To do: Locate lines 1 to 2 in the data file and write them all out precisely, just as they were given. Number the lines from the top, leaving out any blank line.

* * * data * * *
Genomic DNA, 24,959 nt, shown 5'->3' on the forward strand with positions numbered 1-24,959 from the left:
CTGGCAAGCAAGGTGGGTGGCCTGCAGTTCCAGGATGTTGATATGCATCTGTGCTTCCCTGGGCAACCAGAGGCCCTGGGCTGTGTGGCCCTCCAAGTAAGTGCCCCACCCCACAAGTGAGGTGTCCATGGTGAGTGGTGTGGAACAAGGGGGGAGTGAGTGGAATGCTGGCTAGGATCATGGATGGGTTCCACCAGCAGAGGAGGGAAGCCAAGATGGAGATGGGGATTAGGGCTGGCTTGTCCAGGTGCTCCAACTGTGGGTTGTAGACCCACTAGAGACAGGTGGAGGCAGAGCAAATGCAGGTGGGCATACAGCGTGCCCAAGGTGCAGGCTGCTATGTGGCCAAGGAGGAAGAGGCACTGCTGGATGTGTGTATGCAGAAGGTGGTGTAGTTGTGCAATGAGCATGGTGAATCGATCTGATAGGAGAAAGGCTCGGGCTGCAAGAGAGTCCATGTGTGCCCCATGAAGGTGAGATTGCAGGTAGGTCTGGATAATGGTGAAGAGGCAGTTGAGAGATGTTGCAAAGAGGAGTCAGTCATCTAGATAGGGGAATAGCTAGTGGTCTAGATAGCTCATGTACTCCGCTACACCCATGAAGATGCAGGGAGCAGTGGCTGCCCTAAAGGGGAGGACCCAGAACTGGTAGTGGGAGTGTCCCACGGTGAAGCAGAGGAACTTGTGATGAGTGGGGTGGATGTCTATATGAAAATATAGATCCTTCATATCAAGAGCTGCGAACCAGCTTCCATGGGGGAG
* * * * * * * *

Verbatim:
Genomic DNA, 24,959 nt, shown 5'->3' on the forward strand with positions numbered 1-24,959 from the left:
CTGGCAAGCAAGGTGGGTGGCCTGCAGTTCCAGGATGTTGATATGCATCTGTGCTTCCCTGGGCAACCAGAGGCCCTGGGCTGTGTGGCCCTCCAAGTAAGTGCCCCACCCCACAAGTGAGGTGTCCATGGTGAGTGGTGTGGAACAAGGGGGGAGTGAGTGGAATGCTGGCTAGGATCATGGATGGGTTCCACCAGCAGAGGAGGGAAGCCAAGATGGAGATGGGGATTAGGGCTGGCTTGTCCAGGTGCTCCAACTGTGGGTTGTAGACCCACTAGAGACAGGTGGAGGCAGAGCAAATGCAGGTGGGCATACAGCGTGCCCAAGGTGCAGGCTGCTATGTGGCCAAGGAGGAAGAGGCACTGCTGGATGTGTGTATGCAGAAGGTGGTGTAGTTGTGCAATGAGCATGGTGAATCGATCTGATAGGAGAAAGGCTCGGGCTGCAAGAGAGTCCATGTGTGCCCCATGAAGGTGAGATTGCAGGTAGGTCTGGATAATGGTGAAGAGGCAGTTGAGAGATGTTGCAAAGAGGAGTCAGTCATCTAGATAGGGGAATAGCTAGTGGTCTAGATAGCTCATGTACTCCGCTACACCCATGAAGATGCAGGGAGCAGTGGCTGCCCTAAAGGGGAGGACCCAGAACTGGTAGTGGGAGTGTCCCACGGTGAAGCAGAGGAACTTGTGATGAGTGGGGTGGATGTCTATATGAAAATATAGATCCTTCATATCAAGAGCTGCGAACCAGCTTCCATGGGGGAG